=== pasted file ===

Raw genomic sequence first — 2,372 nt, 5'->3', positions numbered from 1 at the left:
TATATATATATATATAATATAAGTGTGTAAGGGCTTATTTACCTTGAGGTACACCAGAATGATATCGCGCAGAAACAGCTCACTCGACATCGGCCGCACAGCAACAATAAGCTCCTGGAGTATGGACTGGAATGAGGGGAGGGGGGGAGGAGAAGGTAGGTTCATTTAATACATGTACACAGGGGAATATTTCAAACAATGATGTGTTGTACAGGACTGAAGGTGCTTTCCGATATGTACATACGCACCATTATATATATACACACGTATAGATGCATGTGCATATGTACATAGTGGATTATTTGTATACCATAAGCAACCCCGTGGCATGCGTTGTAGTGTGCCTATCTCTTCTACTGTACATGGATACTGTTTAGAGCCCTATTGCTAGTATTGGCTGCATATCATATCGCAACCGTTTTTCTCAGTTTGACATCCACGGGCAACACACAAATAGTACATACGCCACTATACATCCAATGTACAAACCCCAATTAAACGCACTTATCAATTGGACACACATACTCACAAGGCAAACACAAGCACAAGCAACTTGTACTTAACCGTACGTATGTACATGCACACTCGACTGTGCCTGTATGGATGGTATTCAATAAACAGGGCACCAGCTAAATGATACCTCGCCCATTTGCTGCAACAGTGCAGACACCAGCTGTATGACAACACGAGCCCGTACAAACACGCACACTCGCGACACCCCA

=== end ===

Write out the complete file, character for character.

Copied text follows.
Raw genomic sequence first — 2,372 nt, 5'->3', positions numbered from 1 at the left:
TATATATATATATATAATATAAGTGTGTAAGGGCTTATTTACCTTGAGGTACACCAGAATGATATCGCGCAGAAACAGCTCACTCGACATCGGCCGCACAGCAACAATAAGCTCCTGGAGTATGGACTGGAATGAGGGGAGGGGGGGAGGAGAAGGTAGGTTCATTTAATACATGTACACAGGGGAATATTTCAAACAATGATGTGTTGTACAGGACTGAAGGTGCTTTCCGATATGTACATACGCACCATTATATATATACACACGTATAGATGCATGTGCATATGTACATAGTGGATTATTTGTATACCATAAGCAACCCCGTGGCATGCGTTGTAGTGTGCCTATCTCTTCTACTGTACATGGATACTGTTTAGAGCCCTATTGCTAGTATTGGCTGCATATCATATCGCAACCGTTTTTCTCAGTTTGACATCCACGGGCAACACACAAATAGTACATACGCCACTATACATCCAATGTACAAACCCCAATTAAACGCACTTATCAATTGGACACACATACTCACAAGGCAAACACAAGCACAAGCAACTTGTACTTAACCGTACGTATGTACATGCACACTCGACTGTGCCTGTATGGATGGTATTCAATAAACAGGGCACCAGCTAAATGATACCTCGCCCATTTGCTGCAACAGTGCAGACACCAGCTGTATGACAACACGAGCCCGTACAAACACGCACACTCGCGACACCCCA